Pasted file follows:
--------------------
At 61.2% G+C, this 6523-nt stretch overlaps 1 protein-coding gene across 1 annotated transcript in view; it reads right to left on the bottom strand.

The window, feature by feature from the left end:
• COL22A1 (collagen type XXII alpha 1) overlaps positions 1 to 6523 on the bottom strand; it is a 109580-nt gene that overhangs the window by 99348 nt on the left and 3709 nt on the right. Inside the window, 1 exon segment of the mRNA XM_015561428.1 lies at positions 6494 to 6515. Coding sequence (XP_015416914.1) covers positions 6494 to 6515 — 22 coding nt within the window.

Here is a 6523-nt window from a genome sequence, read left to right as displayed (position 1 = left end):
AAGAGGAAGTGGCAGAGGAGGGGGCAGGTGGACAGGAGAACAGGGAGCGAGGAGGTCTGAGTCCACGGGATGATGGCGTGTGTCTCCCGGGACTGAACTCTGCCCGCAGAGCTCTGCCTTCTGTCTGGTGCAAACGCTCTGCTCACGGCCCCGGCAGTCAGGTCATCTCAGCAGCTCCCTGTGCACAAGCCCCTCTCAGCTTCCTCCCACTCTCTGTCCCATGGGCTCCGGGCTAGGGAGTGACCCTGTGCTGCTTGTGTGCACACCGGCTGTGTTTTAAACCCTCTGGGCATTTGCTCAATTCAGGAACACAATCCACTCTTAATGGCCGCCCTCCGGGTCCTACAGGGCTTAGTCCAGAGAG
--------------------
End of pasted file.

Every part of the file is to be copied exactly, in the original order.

At 61.2% G+C, this 6523-nt stretch overlaps 1 protein-coding gene across 1 annotated transcript in view; it reads right to left on the bottom strand.

The window, feature by feature from the left end:
• COL22A1 (collagen type XXII alpha 1) overlaps positions 1 to 6523 on the bottom strand; it is a 109580-nt gene that overhangs the window by 99348 nt on the left and 3709 nt on the right. Inside the window, 1 exon segment of the mRNA XM_015561428.1 lies at positions 6494 to 6515. Coding sequence (XP_015416914.1) covers positions 6494 to 6515 — 22 coding nt within the window.

Here is a 6523-nt window from a genome sequence, read left to right as displayed (position 1 = left end):
AAGAGGAAGTGGCAGAGGAGGGGGCAGGTGGACAGGAGAACAGGGAGCGAGGAGGTCTGAGTCCACGGGATGATGGCGTGTGTCTCCCGGGACTGAACTCTGCCCGCAGAGCTCTGCCTTCTGTCTGGTGCAAACGCTCTGCTCACGGCCCCGGCAGTCAGGTCATCTCAGCAGCTCCCTGTGCACAAGCCCCTCTCAGCTTCCTCCCACTCTCTGTCCCATGGGCTCCGGGCTAGGGAGTGACCCTGTGCTGCTTGTGTGCACACCGGCTGTGTTTTAAACCCTCTGGGCATTTGCTCAATTCAGGAACACAATCCACTCTTAATGGCCGCCCTCCGGGTCCTACAGGGCTTAGTCCAGAGAG